Something else I was not prepared for was how lonely I would feel in this position. I was at my former institution for 11 years and had built a huge community there. Last fall, I went back for a research meeting, and could not walk down the street without running into someone I know. A benefit of that was that if I needed a statistical consult, or if I felt overwhelmed and needed to get some reassurance that everything would be okay, or even if I just wanted someone to go to lunch with, I knew who I could ask – different people for each of these, possibly, but all those roles were filled. Even as my role in the Department changed, my relationships with my colleagues were solid and I was able to easily balance my leadership responsibilities with my professional support system.

However, I’ve come into my new position new to my institution. I really like the faculty in my Department, but I haven’t had the benefit of “growing up” with them academically. While I realize it takes time to build the types of relationships I had previously, I also am cognizant of the fact that my relationship with the faculty in my Department is a little different. If I want to complain about something that happens in a Department meeting, I can’t always do so with them. If I need to get advice about a personnel issue, I have to be careful what I say and to whom I say it. One solution I’ve found for this is to build a different type of network – I have a monthly breakfast with the other department chairs in my school (there are 4 of us total), and have just started having lunch with a few other department heads outside of my school. And I need to practice patience – my relationships with the faculty in my Department are starting to grow, and I know that in time my loneliness will dissipate. Plus, my department has a great staff who I share my office suite with, and they are always wiling to help cure my loneliness (even if they don’t know that they’re doing it!).

This last year hasn’t been easy – there has been a tremendous amount of new things I’ve had to learn, both because I’m at a new institution and also because I’m in a new role. I’ve actually enjoyed this very much – I often say that I’m in academics because I love to learn new things, and this was the only way I could stay a student forever. While some of the things I’ve had to learn have been monotonous, others have been hard lessons about dealing with very personal issues. I’ve had the great fortune to hire 3 new faculty, but this also meant I had the extremely difficult job of telling very well-qualified candidates, who I really got to know and came to like very much, that I wasn’t going to be able to hire them. I had a long-standing adjunct stop teaching for our department, in part because I was unwilling to provide a substantive salary increase (I think), and had to scramble to find someone to teach a class this fall. I’ve made choices that I know haven’t always pleased everyone, but I feel confident that I’ve made those choices with the best intentions and the belief that they are the best for our Department. And I know that I’ve made mistakes – all leaders do, we ALL do– and I hope that I’ve learned from those mistakes and moved on.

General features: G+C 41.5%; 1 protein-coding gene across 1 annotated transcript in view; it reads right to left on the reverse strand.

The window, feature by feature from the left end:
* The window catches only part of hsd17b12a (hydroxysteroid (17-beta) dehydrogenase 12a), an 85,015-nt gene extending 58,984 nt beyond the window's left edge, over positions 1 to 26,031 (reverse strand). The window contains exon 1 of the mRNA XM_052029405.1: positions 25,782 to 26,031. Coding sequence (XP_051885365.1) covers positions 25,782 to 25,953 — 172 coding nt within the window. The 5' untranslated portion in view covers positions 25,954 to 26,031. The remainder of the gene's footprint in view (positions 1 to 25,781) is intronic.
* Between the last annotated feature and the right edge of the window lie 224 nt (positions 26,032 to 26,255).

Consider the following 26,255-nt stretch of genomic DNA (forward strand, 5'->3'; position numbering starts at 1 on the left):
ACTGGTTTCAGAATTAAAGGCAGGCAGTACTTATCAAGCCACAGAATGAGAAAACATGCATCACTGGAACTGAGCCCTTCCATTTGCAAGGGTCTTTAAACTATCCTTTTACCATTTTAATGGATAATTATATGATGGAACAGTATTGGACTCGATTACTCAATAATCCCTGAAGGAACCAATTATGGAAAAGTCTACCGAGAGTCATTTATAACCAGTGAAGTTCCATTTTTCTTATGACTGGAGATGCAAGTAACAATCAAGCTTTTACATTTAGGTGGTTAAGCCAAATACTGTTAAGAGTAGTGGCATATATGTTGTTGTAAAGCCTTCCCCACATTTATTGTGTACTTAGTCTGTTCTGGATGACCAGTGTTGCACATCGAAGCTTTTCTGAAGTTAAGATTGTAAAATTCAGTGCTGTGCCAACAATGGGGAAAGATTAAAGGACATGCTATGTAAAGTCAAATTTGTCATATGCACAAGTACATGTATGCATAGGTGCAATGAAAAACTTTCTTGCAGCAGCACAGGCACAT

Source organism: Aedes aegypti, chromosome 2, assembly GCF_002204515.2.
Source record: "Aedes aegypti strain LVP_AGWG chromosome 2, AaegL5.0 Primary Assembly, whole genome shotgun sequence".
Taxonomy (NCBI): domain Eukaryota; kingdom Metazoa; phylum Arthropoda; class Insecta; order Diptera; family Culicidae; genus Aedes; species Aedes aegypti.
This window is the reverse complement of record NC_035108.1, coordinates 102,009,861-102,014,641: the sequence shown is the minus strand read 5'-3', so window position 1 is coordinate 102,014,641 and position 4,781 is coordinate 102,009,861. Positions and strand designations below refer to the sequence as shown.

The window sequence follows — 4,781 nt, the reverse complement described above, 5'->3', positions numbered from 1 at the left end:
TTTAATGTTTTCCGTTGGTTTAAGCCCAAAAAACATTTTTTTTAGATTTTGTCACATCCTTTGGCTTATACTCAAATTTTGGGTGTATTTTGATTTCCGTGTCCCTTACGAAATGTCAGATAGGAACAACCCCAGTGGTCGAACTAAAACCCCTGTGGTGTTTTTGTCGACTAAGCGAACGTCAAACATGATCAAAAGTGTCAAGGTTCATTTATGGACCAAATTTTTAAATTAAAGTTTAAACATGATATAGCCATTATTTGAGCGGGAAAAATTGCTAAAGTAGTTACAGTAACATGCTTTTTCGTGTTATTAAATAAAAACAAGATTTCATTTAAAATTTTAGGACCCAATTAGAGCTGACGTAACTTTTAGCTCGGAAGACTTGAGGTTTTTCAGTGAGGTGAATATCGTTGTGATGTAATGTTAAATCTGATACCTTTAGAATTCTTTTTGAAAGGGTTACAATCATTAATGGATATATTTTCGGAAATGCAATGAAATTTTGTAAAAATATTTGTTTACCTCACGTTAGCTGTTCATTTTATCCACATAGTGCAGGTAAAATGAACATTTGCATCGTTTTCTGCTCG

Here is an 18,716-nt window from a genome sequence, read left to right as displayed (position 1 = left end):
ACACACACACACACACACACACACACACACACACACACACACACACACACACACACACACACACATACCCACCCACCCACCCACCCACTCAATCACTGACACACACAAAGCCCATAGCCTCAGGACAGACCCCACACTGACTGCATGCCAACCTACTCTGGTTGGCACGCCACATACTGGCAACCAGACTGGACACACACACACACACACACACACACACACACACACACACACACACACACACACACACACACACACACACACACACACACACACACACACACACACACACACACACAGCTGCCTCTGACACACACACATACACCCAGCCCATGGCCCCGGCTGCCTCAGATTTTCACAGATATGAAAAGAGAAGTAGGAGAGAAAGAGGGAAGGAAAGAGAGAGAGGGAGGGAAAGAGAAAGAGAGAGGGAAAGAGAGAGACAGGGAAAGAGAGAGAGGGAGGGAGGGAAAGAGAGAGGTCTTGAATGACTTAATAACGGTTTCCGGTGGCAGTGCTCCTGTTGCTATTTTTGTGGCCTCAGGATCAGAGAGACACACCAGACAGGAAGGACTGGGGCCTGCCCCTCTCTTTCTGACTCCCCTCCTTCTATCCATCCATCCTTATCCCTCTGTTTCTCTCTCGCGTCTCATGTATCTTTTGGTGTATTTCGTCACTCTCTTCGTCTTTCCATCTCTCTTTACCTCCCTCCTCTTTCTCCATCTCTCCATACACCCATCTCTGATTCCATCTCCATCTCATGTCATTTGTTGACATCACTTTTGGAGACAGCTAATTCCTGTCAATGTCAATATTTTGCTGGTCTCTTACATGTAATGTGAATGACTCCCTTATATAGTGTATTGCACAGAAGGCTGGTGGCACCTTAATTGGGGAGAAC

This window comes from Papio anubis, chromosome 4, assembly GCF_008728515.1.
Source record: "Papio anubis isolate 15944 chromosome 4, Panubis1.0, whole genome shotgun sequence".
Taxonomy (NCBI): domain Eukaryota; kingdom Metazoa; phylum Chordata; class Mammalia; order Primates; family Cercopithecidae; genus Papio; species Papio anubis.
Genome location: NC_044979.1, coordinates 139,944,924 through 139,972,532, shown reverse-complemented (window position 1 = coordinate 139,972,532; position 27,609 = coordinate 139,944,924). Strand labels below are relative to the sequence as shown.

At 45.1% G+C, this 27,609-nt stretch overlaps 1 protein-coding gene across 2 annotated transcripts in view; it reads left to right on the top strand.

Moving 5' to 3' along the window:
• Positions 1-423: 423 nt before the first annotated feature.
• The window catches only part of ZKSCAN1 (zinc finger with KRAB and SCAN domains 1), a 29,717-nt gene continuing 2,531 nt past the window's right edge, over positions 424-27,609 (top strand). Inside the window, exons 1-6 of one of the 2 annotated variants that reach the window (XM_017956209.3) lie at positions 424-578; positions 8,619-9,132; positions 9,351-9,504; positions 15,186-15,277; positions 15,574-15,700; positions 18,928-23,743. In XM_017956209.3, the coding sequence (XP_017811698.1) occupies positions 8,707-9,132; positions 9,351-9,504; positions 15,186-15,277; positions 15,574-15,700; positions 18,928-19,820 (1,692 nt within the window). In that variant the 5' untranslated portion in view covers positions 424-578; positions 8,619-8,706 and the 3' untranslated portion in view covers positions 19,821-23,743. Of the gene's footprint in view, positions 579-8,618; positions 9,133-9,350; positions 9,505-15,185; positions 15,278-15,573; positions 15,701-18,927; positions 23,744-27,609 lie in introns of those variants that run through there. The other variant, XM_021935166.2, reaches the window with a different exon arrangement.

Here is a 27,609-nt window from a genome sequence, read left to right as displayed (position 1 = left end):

As I face my second year as Chair, I know there will be many more challenges, and also much more learning. I’m looking forward to new things, such as teaching my first undergraduate class in my professional career; in collaboration with my department, developing a PhD program in Biostatistics; and advising my first doctoral student since I arrived. I also get to begin my fall with the annual reviews with the faculty and staff, a process that isn’t always easy, but I enjoy because it provides an opportunity to connect with each person individually and discuss their accomplishments and goals. It is also a time for me to reflect on what I’ve accomplished, and to set some goals for myself and my department. I look forward to reflecting back on those goals in a year, hopefully with the same enthusiasm for moving forward that I have now.